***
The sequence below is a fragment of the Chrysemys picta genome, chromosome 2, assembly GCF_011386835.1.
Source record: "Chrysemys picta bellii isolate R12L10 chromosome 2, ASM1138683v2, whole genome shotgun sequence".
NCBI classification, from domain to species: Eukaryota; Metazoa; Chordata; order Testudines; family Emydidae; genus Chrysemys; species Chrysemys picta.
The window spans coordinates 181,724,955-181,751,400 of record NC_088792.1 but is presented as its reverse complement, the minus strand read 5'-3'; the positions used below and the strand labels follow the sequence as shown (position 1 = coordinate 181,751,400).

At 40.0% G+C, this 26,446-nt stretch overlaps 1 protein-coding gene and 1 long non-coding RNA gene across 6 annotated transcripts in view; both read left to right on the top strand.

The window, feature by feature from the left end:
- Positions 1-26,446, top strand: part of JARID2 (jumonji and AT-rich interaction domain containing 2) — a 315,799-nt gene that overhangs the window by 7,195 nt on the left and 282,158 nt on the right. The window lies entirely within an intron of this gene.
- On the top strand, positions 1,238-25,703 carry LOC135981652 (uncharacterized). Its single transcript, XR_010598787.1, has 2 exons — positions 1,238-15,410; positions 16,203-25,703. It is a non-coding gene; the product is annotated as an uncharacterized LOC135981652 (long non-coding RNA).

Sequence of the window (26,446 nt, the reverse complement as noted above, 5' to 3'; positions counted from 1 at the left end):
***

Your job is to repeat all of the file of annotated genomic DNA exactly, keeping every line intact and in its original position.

The sequence below is a fragment of the Chrysemys picta genome, chromosome 2, assembly GCF_011386835.1.
Source record: "Chrysemys picta bellii isolate R12L10 chromosome 2, ASM1138683v2, whole genome shotgun sequence".
NCBI classification, from domain to species: Eukaryota; Metazoa; Chordata; order Testudines; family Emydidae; genus Chrysemys; species Chrysemys picta.
The window spans coordinates 181,724,955-181,751,400 of record NC_088792.1 but is presented as its reverse complement, the minus strand read 5'-3'; the positions used below and the strand labels follow the sequence as shown (position 1 = coordinate 181,751,400).

At 40.0% G+C, this 26,446-nt stretch overlaps 1 protein-coding gene and 1 long non-coding RNA gene across 6 annotated transcripts in view; both read left to right on the top strand.

The window, feature by feature from the left end:
- Positions 1-26,446, top strand: part of JARID2 (jumonji and AT-rich interaction domain containing 2) — a 315,799-nt gene that overhangs the window by 7,195 nt on the left and 282,158 nt on the right. The window lies entirely within an intron of this gene.
- On the top strand, positions 1,238-25,703 carry LOC135981652 (uncharacterized). Its single transcript, XR_010598787.1, has 2 exons — positions 1,238-15,410; positions 16,203-25,703. It is a non-coding gene; the product is annotated as an uncharacterized LOC135981652 (long non-coding RNA).

Sequence of the window (26,446 nt, the reverse complement as noted above, 5' to 3'; positions counted from 1 at the left end):